Most of my posts are about how to write a great college essay, but today, I want to present a few words on what to do if you got deferred from early decision.
First, one thing I can be realistic about is that a deferral is not a polite, delayed rejection. Most schools do take people who got deferred from early decision. Unfortunately, the reality is this number is very, very small. At Duke, for example, I know that less than a hundred people typically make it from deferred to accepted. Considering the thousands of applicants that Duke receives, the percentages are not in your favor. While it pays to remain optimistic, it also pays to know what you’re up against so you can prepare contingency plans if you don’t get into your dream school.
With that said, aside from the numbers, I know it’s possible to get in after being deferred from early decision because, 12 years ago, I got deferred early decision. I can still distinctly remember grabbing the mail every day from about December 10th to the day the letter came. As soon as I saw I’d received a thin envelope and not a thick package of materials, my heart sunk to the basement.
I figured it was game over. I wasn’t going to Duke. I tried to rationalize it by saying I did a Duke TIP program that let me take Duke courses, so I really was a Duke student; or that I’d gotten to be on campus for a Duke UNC game (though not in Cameron) so I knew what the atmosphere was like; or that if I didn’t go to Duke, I could still go to a good school in Notre Dame or Michigan’s honors program.
But I still felt incredibly bummed out. It was my dream school, and now, I was all but certain, I got rejected.
Flash forward to April, when getting into Duke was so far removed from my mind it didn’t even register with me that I’d find out the final decision on April 1st (true story, actually–I already knew I was in Michigan and Notre Dame and just assumed Duke was saying no, so I didn’t bother to mark the calendar). I came home late that day from hanging out with my friends to find my mother begging me to come upstairs. I was so confused, but when I saw that thick envelope on my bed, it was a dream come true.
I shouted, I laughed, I cheered. Mom cried, Dad danced, and we all celebrated with some pizza. It was a moment I’ll never forget, not only because I got into my dream school but because of how lucky I was.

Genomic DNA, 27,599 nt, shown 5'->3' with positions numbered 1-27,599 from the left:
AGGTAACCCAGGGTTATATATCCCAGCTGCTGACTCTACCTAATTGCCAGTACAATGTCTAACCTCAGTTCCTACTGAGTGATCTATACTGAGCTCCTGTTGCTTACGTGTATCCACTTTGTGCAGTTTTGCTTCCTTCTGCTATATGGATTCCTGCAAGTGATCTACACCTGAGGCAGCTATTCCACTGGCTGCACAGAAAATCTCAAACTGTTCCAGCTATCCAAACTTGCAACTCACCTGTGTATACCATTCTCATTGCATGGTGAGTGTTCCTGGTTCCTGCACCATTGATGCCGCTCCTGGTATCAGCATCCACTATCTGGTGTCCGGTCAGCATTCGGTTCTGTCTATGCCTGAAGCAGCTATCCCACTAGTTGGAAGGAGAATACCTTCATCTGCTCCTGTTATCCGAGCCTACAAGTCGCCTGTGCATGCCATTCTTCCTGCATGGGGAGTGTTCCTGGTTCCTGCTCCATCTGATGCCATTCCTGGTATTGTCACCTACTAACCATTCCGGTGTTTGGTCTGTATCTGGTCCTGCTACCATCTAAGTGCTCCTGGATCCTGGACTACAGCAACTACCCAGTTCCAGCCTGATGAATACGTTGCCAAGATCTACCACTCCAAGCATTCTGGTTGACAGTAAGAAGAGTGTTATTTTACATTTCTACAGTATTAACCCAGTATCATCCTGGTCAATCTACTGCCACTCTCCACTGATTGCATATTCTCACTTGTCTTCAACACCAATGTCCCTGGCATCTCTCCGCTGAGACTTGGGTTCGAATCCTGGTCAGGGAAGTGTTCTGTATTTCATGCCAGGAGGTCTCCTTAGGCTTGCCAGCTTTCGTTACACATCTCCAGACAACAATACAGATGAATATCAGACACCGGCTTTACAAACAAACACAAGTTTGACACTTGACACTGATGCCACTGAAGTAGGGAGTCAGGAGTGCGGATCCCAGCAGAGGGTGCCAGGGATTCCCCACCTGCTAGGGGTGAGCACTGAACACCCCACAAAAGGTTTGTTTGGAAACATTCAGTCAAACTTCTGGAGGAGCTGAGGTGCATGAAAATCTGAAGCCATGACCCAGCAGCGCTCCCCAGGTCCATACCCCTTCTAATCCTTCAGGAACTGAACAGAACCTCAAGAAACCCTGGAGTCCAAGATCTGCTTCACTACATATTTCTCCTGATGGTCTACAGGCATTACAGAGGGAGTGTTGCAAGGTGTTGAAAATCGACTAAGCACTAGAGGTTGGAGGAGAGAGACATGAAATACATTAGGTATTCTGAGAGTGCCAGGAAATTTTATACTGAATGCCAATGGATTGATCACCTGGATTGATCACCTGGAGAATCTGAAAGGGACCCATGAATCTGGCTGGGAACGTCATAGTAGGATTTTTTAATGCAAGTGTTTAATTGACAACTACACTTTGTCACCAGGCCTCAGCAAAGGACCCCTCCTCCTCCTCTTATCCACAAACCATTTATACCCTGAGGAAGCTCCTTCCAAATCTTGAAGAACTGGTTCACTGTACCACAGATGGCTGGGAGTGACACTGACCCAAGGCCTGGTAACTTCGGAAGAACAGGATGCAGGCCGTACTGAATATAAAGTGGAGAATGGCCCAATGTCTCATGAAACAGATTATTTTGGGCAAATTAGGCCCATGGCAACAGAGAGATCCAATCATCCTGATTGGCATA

So no, you’re not dead. You can still do this. The odds will be tough, extremely tough. But not zero.
So what can you do? I can only tell you what I did when I got deferred; I can’t promise that you’ll even be able to do some of the same things, but if you can, it won’t hurt.
The first thing was I wrote the admissions committee a short essay explaining how serious I was about going to Duke. I unfortunately don’t have that essay today, but it basically said how I started my first semester in high school with two C’s but had risen to top 10 in the class on a perfect transcript since, so I was used to losing on round one but coming back to win. I believe they accepted such letters and may have even encouraged it on the deferred letters, though I can’t say what any specific school does. Check to see if they will accept such an essay–if not, sending one may burden them more than it will help you.
Second, I asked a third teacher to write a letter of recommendation. I had gotten one from my history teacher and one from a math teacher, so I went for my physics teacher this time. I did this because I took AP Physics with her and got an A in a class of 12, in which 10 people got Bs or below. I knew, relatively speaking, her recommendation would make me stand out from a perspective that the school did not yet have. Again, I don’t know if your school will accept another letter, but if they do, find someone to write you one who has either a highly favorable view of you or a unique perspective compared to your other endorsers.
Finally, see if you can procure an in-person visit with someone from admissions. I can’t promise it’ll work, and even if it does, there’s no guarantees you’ll get more than a polite five-minute Q&A. But it shows your seriousness about your school and will help make you memorable in that regard.
Unfortunately, admissions is something of a black box. There can be a ton of variables that go into play, some of which will arise only during committee discussions. Perhaps the year I applied to Duke, maybe they had an unusually low number of Duke-qualified students, or they needed more students from NC, or they needed students interested in writing. The only thing I know for sure is that my writing distinguished me the most from other candidates.
The last thing I want to leave you with is this. I’m not going to pretend not getting into your dream school won’t suck. If April comes and it’s a rejection, I would’ve sulked and groaned and sworn, and it’s OK if you do that too.
But, if you’re even in consideration for a dream school like Duke, Harvard, Stanford, Columbia, or something similar, you have a very bright future ahead of you, regardless of where you wind up. The biggest advantage I had going to Duke was the friends and connections I made, not the knowledge I learned. A biology degree at Duke doesn’t have some secret knowledge that a biology degree at South Carolina can’t provide. Yes, the school name will help your future, but a student with a 3.8 from USC is going to look far better than a student with a 3.1 from Duke.
So no matter where you wind up, keep at it. There’s always the option to transfer or go to grad school at your dream school. One of my friends did this–he didn’t get into Duke for undergrad, so he went to Ohio State, excelled at academics, and went to Duke for law school.
Getting into a dream school is tough. They don’t call it “a dream school” for nothing. And it’s even harder upon deferral from early decision.
But it’s not impossible. And even if you fall short, don’t let it make you fall short in the rest of your life.